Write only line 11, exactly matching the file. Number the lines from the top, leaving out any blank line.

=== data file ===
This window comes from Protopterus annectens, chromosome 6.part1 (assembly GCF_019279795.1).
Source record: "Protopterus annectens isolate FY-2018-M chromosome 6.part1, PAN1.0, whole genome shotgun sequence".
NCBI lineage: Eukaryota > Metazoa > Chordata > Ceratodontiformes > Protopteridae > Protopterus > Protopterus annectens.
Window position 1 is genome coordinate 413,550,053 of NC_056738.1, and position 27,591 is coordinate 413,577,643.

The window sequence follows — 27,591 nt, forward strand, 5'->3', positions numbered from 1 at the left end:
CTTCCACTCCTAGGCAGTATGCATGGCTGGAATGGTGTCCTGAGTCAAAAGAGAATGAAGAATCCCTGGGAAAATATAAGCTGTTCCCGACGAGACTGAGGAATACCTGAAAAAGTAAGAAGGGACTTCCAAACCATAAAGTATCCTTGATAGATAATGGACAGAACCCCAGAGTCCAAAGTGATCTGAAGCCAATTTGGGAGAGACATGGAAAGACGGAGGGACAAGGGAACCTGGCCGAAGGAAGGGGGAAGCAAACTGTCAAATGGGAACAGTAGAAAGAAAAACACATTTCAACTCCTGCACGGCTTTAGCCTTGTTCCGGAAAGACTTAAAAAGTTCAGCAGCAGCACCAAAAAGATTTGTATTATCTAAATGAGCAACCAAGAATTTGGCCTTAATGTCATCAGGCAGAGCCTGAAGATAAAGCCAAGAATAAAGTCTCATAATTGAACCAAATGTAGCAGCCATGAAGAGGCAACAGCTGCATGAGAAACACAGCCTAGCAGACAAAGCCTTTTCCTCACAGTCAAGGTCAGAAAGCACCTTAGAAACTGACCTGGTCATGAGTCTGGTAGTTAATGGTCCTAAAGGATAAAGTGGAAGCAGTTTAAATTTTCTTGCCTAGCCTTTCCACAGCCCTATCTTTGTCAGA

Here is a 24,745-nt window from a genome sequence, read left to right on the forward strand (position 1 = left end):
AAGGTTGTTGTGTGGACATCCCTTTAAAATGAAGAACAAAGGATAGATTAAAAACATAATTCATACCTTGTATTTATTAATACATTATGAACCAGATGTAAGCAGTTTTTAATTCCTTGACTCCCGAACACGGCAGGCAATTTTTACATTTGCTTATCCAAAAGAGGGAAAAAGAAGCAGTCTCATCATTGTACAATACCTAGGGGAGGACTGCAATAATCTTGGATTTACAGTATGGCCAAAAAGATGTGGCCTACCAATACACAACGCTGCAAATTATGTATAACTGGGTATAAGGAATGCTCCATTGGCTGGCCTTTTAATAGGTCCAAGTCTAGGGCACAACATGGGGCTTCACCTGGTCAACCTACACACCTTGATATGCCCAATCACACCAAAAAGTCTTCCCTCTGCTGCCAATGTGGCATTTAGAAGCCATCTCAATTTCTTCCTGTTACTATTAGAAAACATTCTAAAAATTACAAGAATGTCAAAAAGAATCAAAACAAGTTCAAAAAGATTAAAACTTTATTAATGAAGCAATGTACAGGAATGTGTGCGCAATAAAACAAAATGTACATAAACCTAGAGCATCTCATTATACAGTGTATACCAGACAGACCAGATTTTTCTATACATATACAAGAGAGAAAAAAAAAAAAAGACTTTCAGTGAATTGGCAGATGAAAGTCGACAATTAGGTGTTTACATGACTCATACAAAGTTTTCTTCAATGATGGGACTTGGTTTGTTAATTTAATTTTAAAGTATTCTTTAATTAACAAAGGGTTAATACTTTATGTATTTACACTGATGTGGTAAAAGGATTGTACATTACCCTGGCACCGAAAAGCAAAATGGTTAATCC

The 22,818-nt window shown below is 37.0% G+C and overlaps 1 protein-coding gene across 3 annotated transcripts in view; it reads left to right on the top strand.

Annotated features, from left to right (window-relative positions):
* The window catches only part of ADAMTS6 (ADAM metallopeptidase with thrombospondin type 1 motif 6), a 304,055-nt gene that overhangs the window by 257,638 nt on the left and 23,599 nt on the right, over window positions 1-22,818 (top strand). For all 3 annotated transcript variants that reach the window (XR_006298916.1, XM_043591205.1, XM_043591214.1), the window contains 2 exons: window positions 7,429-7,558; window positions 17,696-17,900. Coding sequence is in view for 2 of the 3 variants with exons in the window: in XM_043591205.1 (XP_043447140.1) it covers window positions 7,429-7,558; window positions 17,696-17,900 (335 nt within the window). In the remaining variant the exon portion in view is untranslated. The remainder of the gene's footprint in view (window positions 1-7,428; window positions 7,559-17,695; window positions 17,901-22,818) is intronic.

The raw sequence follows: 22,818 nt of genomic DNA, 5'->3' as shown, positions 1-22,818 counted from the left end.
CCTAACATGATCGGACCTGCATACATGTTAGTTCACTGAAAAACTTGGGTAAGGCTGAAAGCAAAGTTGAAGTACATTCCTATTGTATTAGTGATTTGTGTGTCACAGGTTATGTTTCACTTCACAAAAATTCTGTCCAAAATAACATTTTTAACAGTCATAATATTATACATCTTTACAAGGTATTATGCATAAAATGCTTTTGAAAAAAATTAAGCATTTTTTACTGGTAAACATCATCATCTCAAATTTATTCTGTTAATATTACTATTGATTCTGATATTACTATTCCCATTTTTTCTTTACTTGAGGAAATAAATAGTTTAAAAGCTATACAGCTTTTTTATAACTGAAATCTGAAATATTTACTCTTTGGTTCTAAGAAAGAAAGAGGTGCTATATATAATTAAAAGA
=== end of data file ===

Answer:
* The window catches only part of ADAMTS6 (ADAM metallopeptidase with thrombospondin type 1 motif 6), a 304,055-nt gene that overhangs the window by 257,638 nt on the left and 23,599 nt on the right, over window positions 1-22,818 (top strand). For all 3 annotated transcript variants that reach the window (XR_006298916.1, XM_043591205.1, XM_043591214.1), the window contains 2 exons: window positions 7,429-7,558; window positions 17,696-17,900. Coding sequence is in view for 2 of the 3 variants with exons in the window: in XM_043591205.1 (XP_043447140.1) it covers window positions 7,429-7,558; window positions 17,696-17,900 (335 nt within the window). In the remaining variant the exon portion in view is untranslated. The remainder of the gene's footprint in view (window positions 1-7,428; window positions 7,559-17,695; window positions 17,901-22,818) is intronic.